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Going by the numbers

As many Fokker aircraft are being retired, and those that remain are migrating to a new life in Australia, European heavy maintenance providers are turning their hands to other regional and narrowbody types. James Normile reports

It seems unlikely that many of the Fokker 70s and 100s currently in service or in storage will have to worry about reaching the end of their design lives. At 90,000 cycles or flying hours (FH), whichever comes first, and with no calendar life limit on the airframe, reaching the end would probably require decades of further service.


The aircraft’s Rolls-Royce Tay engines burn too much fuel and cost too much to overhaul for that to be a realistic possibility. But if the fleet is steadily shrinking, there is no lack of support for the remaining operators, while there are still some, notably in Australia, whose fleets are actually still growing.


The Dutch airworthiness authorities originally certified the 109-seat Fokker 100 (a major derivative of the F-28, Fellowship formally designated F-28 Mk 0100) in 1988, while the 80-seat Fokker 70 (or F-28 Mk 070), which has a shorter fuselage but more than 95% commonality in terms of LRUs, was signed off in 1994.


Production ended in 1996 with the bankruptcy of Fokker Aircraft, which had completed 278 Fokker 100s and 47 Fokker 70s. Fokker Services, which now holds the type certificates, puts the average age of the remaining Fokker 100s at around 35,000 FH or 30,000 cycles, while the Fokker 70s average between 25,000 FH and 30,000 cycles.


Home base

The Fokker Services maintenance base and former production site at Woensdrecht in the Netherlands should log between 70,000 and 100,000 man-hours on the Fokker types this year, but Peter Bulckaert, Vice President Redelivery Services and Site Manager, expects the number to fall to 20,000-30,000 in 2015.


“We used to do several hundreds of thousands of hours per year,” says Bulckaert. These days, Portugália, with its six-strong fleet of Fokker 100s, occasionally KLM, plus one or two state and military operators from Africa and South America, are among the few remaining customers.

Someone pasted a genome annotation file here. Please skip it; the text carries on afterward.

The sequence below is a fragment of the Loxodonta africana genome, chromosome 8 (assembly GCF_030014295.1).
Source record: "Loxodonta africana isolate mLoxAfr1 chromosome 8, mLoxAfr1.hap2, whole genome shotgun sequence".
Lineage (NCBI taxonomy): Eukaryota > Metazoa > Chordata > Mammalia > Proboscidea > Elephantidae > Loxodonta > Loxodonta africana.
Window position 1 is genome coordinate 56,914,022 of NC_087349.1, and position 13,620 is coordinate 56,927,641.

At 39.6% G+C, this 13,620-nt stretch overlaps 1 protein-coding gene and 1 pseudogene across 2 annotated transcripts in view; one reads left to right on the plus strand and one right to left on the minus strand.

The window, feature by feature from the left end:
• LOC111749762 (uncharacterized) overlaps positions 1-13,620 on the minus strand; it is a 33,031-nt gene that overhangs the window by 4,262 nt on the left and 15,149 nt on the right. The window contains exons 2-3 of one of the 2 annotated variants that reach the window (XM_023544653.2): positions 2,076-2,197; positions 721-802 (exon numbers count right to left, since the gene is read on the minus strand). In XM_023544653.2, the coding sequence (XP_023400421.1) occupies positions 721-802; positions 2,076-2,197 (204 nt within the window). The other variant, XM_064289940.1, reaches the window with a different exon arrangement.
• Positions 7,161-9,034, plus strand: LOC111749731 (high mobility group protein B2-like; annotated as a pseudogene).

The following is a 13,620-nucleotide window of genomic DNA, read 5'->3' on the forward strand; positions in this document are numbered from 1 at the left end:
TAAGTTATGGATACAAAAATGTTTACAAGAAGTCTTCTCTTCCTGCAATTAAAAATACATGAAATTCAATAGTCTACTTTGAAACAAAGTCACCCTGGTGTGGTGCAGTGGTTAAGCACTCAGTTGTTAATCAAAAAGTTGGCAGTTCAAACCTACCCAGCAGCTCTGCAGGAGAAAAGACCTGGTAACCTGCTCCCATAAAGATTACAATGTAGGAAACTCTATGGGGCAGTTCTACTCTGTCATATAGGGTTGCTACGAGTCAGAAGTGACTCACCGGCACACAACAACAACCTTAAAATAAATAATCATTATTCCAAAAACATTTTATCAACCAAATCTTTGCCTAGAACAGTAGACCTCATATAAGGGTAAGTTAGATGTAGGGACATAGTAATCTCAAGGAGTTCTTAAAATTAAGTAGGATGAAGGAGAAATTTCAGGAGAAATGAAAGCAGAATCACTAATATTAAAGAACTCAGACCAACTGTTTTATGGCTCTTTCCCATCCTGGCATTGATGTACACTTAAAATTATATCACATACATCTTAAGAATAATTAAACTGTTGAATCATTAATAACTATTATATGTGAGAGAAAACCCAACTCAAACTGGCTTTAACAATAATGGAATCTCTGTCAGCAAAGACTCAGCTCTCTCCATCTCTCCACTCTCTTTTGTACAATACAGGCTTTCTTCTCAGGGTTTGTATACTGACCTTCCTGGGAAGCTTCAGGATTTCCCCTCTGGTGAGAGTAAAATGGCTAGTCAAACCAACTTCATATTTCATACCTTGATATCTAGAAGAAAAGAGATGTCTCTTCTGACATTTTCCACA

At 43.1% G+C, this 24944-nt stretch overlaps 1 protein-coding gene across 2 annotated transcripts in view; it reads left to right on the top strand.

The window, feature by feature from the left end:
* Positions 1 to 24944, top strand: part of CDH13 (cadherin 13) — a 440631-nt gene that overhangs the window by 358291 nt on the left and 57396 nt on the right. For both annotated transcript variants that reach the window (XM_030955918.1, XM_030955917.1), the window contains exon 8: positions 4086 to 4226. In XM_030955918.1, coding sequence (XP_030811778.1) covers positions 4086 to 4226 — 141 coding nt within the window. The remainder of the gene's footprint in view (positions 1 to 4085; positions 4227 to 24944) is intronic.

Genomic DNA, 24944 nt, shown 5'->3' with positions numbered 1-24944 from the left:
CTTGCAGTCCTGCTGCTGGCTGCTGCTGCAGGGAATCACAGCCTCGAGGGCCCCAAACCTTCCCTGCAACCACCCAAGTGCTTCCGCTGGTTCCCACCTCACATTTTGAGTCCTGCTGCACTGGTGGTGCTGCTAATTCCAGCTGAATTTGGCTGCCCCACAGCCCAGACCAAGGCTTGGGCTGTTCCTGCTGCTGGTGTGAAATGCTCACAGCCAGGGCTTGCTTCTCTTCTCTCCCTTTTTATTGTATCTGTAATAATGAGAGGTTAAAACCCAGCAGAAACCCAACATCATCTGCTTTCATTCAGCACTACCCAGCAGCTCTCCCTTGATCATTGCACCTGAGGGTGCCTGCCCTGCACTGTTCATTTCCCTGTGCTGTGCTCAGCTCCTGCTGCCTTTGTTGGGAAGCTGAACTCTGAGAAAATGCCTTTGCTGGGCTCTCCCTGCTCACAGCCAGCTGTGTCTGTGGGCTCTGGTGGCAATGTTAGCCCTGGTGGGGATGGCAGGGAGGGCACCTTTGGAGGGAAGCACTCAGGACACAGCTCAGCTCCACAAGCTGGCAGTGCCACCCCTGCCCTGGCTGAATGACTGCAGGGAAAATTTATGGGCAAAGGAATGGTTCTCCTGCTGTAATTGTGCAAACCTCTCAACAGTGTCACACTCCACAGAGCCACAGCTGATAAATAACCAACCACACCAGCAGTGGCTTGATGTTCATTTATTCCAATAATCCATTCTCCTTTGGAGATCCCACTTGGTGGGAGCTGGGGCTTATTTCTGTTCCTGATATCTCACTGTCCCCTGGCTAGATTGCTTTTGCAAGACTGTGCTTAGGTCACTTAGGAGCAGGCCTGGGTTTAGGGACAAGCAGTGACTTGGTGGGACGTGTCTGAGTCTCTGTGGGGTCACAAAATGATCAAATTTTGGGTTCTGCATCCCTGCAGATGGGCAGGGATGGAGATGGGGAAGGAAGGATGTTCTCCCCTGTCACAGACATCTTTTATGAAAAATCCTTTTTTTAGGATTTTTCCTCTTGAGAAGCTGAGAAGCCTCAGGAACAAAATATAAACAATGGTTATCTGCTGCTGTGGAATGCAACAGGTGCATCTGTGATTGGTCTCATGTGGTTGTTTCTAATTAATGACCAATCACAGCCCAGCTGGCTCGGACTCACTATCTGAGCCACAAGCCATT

The work may be rapidly declining, with Woensdrecht turning to Boeing 737 and Airbus A320 work to compensate, but the company remains committed to Fokker support: “Fokker is still the type certificate holder so we have a worldwide responsibility to operators. My colleagues at Fokker Services headquarters are constantly trying to improve the maintenance regime for them – trying to keep things current, replace obsolete parts and so on.”


One aspect of that work is the drive to escalate maintenance intervals. Fokker Services conducted a large-scale exercise a few years ago to escalate the typical 4,000, 8,000 and 12,000 FH checks by 25% to 5,000, 10,000 and 15,000 FH respectively. Peter van Oostrum, Director Aircraft Remarketing, says the company has since undertaken a significant effort to escalate most of the six-year tasks to eight years – that escalation was formally approved late last year.


“Various Fokker 100 operators have been able to take advantage of the increased flexibility in planning heavy checks,” he says. “Escalation of the 12-year tasks to 16 years depends on market interest and getting sufficient check-finding data from operators.”


A lot of effort has been put into the analysis of check findings from operators in a full range of operating environments, adds van Oostrum: “During the process it was encouraging to note that a large number of tasks could indeed be escalated on the basis of favourable maintenance histories. We mainly attribute this to the basic design and build standard of the Fokker aircraft in general.”


Maintenance in Maastricht

Another Netherlands company catering to the Fokker twinjets is SAMCO Aircraft Maintenance. Located at Maastricht Aachen airport, SAMCO offers full base maintenance checks, including modifications, upgrades and repairs, along with line maintenance and continuing airworthiness management organisation (CAMO) services.


“SAMCO provides turnkey maintenance solutions for operators and lessors at competitive rates,” says Chief Executive Officer Constant van Schaik. Customers include operators in Europe, the Middle East and Africa, as well as several lessors, for whom SAMCO provides storage as well as full maintenance services. “For lessors we provide services such as CAMO, storage, aircraft holdership/registration, ferry flights and so on,” he says. >>

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